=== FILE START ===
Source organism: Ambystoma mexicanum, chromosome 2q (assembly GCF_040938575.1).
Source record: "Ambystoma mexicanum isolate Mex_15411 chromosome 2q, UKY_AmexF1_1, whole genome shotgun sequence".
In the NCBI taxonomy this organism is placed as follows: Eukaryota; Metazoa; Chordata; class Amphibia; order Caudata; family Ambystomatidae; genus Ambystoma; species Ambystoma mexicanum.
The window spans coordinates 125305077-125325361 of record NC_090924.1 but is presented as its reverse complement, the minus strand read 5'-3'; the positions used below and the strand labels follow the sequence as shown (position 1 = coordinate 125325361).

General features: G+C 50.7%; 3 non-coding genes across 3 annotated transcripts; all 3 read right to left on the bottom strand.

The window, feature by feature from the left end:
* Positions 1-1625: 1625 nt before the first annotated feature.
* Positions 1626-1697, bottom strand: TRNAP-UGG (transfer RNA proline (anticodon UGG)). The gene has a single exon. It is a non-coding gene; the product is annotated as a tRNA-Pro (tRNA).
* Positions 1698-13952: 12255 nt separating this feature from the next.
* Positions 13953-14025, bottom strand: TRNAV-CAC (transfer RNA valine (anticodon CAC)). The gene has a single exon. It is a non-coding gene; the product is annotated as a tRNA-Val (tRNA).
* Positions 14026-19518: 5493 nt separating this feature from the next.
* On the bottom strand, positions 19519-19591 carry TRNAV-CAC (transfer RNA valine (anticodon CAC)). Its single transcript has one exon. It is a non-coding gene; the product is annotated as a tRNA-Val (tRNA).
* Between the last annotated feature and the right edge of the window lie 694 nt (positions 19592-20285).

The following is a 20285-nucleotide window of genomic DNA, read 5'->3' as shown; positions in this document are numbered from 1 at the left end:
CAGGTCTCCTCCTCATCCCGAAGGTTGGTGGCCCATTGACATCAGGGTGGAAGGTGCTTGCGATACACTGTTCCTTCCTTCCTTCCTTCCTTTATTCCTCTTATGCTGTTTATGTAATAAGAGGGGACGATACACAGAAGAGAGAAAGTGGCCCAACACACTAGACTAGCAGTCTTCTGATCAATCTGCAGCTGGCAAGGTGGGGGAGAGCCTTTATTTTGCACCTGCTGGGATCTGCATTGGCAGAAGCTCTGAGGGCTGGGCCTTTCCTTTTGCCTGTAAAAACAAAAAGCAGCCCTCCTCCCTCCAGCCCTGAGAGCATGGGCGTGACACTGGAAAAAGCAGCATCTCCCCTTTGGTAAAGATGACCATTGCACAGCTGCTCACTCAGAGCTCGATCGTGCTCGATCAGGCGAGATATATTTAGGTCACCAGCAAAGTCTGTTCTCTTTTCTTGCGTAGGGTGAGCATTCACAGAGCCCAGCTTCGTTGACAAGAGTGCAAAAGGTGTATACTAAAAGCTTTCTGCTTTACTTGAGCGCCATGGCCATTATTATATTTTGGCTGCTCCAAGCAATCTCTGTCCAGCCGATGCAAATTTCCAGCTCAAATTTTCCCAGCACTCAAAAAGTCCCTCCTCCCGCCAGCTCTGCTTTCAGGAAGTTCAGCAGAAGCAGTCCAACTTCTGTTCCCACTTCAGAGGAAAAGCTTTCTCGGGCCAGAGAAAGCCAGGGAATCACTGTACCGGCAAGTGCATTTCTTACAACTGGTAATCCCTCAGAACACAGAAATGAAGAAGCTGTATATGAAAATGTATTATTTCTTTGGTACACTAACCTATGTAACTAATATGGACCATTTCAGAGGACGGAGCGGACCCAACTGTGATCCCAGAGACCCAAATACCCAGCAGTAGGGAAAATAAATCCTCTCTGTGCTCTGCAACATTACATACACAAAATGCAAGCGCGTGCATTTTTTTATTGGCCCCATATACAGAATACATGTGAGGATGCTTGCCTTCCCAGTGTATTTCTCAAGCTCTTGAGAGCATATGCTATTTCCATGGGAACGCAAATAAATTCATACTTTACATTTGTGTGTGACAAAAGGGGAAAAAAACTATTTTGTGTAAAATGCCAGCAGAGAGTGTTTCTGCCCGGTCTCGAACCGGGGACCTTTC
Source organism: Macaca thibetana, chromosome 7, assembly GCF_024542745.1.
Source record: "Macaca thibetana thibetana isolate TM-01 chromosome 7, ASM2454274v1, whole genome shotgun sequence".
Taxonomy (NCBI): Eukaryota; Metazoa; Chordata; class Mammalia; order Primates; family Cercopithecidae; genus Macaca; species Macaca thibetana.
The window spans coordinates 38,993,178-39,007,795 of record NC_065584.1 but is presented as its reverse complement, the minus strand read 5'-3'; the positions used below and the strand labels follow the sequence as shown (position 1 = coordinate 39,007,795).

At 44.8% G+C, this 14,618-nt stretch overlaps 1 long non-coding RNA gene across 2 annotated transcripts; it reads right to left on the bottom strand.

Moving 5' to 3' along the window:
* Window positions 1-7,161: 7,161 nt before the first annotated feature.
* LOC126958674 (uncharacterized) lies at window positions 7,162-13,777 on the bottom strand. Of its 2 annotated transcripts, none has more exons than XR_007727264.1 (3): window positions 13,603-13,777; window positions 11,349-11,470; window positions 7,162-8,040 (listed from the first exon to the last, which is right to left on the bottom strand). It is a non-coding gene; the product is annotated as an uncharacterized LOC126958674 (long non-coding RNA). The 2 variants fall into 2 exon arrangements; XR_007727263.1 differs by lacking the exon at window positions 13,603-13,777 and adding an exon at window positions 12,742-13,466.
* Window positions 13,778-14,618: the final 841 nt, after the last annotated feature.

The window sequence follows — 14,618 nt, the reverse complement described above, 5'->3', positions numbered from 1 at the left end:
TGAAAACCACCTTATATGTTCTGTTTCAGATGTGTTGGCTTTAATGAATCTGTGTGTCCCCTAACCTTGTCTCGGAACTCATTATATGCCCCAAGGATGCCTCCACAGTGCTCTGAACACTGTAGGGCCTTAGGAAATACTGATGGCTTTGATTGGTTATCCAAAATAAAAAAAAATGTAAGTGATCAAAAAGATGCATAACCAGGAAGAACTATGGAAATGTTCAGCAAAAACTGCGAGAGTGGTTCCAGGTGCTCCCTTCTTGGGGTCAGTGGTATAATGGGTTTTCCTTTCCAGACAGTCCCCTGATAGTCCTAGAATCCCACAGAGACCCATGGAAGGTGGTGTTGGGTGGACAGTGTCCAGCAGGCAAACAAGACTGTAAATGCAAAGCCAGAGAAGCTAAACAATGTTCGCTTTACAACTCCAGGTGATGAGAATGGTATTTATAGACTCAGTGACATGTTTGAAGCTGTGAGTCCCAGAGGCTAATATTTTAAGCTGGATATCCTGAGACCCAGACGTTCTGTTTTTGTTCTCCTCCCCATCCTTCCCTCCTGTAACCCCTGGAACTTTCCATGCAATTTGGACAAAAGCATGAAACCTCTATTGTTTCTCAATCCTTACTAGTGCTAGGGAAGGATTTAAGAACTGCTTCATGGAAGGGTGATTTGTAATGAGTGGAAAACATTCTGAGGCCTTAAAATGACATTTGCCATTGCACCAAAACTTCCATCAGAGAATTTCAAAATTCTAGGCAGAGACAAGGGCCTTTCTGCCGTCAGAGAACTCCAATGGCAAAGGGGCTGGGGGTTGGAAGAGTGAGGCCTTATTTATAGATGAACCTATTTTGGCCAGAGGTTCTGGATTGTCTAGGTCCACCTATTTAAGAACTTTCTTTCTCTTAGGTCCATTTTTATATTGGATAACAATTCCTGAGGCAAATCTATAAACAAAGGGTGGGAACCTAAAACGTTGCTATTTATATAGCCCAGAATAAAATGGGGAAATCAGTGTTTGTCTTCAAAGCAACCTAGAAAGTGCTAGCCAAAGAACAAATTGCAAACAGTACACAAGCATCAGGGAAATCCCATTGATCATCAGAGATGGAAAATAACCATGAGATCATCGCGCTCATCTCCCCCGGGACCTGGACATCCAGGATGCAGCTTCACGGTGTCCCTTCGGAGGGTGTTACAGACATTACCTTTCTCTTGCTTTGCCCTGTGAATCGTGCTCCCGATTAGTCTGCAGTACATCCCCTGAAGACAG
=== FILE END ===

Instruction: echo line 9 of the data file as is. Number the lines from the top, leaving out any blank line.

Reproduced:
* Positions 1698-13952: 12255 nt separating this feature from the next.